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IU men's basketball's freshmen bring balance, poise to Hoosiers



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Freshman forward Justin Smith attempts a free throw against Marian on Oct. 28 in Simon Skjodt Assembly Hall. Smith is one of three freshmen who committed to IU while the Hoosiers were coached by Tom Crean, but followed through with enrolling at IU after new Coach Archie Miller was appointed.  Bobby Goddin Buy Photos

When three of IU's current freshmen signed letters of intent to become Hoosiers last November, they were committing to play under then-Coach Tom Crean.

Crean spent months and years building relationships with these players, but what new IU Coach Archie Miller appreciates about Crean’s recruiting efforts is the way Crean sold prospective players on the school, not just himself. 

Though all three freshmen – guard Al Durham and forwards Justin Smith and Clifton Moore – reevaluated their commitments in the spring after Miller replaced Crean, they each stayed loyal to the Hoosiers.

“There was a purpose for them all going to IU,” Miller said. “It wasn't just a basketball decision or coaching staff decision. All three of them were really bought into the university, they got locked in to the tradition and the fan base, and they fell in love with it.”

Their purpose has taken on more meaning now that they’ll be the first class under Miller’s leadership. Senior forward Collin Hartman said all of IU’s players are essentially freshmen this year while learning Miller’s new system, but the 2017 recruiting class will be the one with the most time to develop.

With a ball-handling guard in Durham, a versatile wing in Smith and a big man in the six-foot, 10-inch Moore, the group has the balance to help the Hoosiers at all positions.

Miller said Durham projects as a point guard and should find minutes at the position this season, though he’s already injured his hamstring twice and didn’t play in the Hoosier Hysteria scrimmage or IU’s first exhibition game. 

Durham has two senior guards to lean on for advice in Robert Johnson and Josh Newkirk, but Johnson said the freshman is already advanced in his basketball intelligence. 

“One of the things I noticed with Al right away was he picked up things really quick,” Johnson said. “So I think from a standpoint of understanding the game and things like that, he's already far along.”

Smith, the highest-rated of IU’s newest batch of recruits, could have the biggest role among the freshmen this season as a forward who can push the ball and attack as a scorer. 

He said he’s worked most on improving his jumper this offseason and tweaked his form a bit. The effort that all three freshmen have made to improve their own games while also working to become better teammates has stood out to their coach.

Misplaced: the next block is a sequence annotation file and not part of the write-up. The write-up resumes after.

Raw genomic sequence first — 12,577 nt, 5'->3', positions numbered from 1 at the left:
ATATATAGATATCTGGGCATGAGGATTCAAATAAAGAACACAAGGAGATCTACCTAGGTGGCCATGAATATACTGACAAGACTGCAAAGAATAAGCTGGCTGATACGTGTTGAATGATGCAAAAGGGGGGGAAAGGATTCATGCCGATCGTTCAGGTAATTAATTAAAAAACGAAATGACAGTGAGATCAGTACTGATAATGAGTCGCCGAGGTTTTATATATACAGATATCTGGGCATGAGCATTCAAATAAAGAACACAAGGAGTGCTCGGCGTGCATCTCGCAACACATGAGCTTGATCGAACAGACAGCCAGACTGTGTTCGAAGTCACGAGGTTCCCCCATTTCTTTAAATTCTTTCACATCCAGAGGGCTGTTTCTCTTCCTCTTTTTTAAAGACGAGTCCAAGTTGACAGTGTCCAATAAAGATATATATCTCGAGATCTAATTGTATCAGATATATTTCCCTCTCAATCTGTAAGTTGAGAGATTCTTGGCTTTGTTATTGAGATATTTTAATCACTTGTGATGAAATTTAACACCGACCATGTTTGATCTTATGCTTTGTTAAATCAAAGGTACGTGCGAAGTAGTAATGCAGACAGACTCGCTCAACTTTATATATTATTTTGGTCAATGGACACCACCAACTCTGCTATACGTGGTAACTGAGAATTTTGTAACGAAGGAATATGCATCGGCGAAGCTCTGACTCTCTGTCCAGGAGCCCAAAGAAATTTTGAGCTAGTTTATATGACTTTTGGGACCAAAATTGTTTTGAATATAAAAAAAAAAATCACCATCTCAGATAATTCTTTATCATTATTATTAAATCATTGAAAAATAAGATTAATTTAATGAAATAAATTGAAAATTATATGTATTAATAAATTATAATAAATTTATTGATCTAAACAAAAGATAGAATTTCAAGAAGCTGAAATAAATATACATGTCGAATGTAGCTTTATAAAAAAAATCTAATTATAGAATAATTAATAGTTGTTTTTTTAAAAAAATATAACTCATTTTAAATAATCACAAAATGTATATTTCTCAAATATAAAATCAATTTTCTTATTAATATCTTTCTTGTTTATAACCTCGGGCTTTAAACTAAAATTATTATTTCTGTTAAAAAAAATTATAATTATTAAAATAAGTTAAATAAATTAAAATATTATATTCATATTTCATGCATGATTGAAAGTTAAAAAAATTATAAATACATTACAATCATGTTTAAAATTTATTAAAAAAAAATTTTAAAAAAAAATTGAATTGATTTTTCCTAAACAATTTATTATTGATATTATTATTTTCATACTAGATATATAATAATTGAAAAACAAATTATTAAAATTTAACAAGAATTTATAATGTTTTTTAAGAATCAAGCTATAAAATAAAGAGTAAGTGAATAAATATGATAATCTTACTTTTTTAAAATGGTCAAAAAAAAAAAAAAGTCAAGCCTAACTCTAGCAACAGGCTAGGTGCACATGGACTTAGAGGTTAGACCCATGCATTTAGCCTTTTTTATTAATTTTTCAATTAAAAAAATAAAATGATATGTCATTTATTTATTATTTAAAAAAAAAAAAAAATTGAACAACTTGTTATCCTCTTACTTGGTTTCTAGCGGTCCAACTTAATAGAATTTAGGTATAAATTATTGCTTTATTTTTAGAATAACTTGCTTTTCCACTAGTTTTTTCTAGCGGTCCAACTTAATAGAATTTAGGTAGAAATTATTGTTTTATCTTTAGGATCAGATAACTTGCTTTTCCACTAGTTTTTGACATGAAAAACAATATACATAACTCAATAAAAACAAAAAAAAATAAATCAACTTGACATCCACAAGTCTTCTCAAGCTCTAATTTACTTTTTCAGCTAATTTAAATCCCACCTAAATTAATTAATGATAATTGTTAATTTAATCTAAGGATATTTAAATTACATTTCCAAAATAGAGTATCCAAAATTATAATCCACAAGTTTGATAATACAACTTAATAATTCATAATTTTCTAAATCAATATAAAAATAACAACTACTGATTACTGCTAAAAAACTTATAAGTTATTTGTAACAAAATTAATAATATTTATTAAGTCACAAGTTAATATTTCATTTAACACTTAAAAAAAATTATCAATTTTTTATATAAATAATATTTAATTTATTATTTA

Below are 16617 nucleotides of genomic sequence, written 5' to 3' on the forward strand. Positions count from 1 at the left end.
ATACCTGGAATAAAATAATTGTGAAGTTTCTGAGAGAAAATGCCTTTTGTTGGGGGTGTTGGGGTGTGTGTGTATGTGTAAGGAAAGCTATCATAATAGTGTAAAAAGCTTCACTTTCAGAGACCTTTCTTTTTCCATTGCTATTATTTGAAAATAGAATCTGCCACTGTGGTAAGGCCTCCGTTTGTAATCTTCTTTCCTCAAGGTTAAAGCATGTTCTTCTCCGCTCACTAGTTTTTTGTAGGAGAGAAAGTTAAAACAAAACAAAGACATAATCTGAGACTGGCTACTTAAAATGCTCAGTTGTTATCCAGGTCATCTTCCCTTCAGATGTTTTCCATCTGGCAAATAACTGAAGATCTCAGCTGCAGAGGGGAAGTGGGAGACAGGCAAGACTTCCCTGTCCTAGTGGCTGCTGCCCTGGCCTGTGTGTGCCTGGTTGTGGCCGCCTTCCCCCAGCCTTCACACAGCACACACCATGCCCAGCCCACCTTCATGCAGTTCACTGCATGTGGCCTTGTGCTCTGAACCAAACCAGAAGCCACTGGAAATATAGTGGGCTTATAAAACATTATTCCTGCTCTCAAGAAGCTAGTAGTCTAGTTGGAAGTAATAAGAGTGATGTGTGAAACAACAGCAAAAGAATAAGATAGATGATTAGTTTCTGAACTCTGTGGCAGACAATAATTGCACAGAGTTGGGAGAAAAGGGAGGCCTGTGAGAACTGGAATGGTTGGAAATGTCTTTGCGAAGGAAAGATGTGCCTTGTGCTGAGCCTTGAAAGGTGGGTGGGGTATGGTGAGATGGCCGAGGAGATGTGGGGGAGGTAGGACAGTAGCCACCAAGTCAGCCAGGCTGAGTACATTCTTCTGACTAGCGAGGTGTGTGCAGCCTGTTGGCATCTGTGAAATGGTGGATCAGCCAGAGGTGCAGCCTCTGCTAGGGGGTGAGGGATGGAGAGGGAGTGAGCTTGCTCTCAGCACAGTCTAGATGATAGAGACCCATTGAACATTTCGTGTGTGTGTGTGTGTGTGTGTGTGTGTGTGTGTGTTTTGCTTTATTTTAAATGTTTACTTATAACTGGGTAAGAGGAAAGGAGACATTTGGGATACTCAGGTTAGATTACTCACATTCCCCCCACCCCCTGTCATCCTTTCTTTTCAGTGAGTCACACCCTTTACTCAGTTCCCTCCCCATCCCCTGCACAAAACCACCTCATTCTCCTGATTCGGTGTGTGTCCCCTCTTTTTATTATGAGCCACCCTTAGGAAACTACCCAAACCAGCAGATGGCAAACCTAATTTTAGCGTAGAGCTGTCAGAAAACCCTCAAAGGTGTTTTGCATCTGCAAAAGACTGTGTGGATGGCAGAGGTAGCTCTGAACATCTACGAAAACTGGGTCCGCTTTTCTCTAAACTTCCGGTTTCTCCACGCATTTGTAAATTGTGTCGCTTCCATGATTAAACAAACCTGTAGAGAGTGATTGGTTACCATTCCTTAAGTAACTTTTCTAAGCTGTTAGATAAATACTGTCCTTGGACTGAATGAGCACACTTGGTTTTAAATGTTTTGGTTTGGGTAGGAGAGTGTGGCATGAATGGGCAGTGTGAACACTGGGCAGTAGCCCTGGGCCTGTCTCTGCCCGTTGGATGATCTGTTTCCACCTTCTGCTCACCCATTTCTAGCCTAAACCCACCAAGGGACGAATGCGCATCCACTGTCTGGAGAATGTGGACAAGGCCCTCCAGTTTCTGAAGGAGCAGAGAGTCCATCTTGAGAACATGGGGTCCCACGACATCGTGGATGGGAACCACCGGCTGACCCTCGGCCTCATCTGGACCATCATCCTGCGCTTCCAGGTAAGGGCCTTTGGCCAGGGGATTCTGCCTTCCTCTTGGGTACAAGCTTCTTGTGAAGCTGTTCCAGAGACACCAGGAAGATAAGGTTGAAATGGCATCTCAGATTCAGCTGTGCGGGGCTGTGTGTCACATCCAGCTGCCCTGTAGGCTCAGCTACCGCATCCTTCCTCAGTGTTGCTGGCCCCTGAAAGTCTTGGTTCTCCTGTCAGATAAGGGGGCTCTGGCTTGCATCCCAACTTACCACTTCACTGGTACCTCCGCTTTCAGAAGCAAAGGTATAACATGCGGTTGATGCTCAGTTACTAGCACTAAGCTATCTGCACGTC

“They're very businesslike,” Miller said. “They care. They work very, very hard, and they're all learning the game in a fast way.”

Moore might be the one freshman with the most room for growth, alongside forward Race Thompson. Thompson was a class of 2018 recruit who reclassified to come to college a year early after committing to IU and Miller this summer. 

Thompson will redshirt this season, so Moore is the young player whose on-court development will be key to watch. Miller has already praised Moore’s pure talent level and conditioning, but Moore still has to work on grasping offensive and defensive concepts to earn playing time.

“In high school I had free range to do whatever I want, but with Archie's organized system, I just have to learn where to be in the right place and how to run it correctly,” Moore said.

Miller has already started forming a deep and talented recruiting class for 2018, with four commits already and more elite talent possibly set to join. But locking down Crean’s recruits from the 2017 class was equally as important as finding success in Miller’s own first go around at recruiting as IU’s coach.

Durham, Smith and Moore will be given the largest role in establishing the culture Miller wants to create at IU. They’re young and still developing on the court for now, but if they’re still around in three years they could be the seasoned veterans leading a squad full of players Miller handpicked.

“We had to recreate their vision on how we play and how they fit,” Miller said. “Very thankful that their families and the kids all joined us. I think they're all going to be a big part of the future as time goes.”

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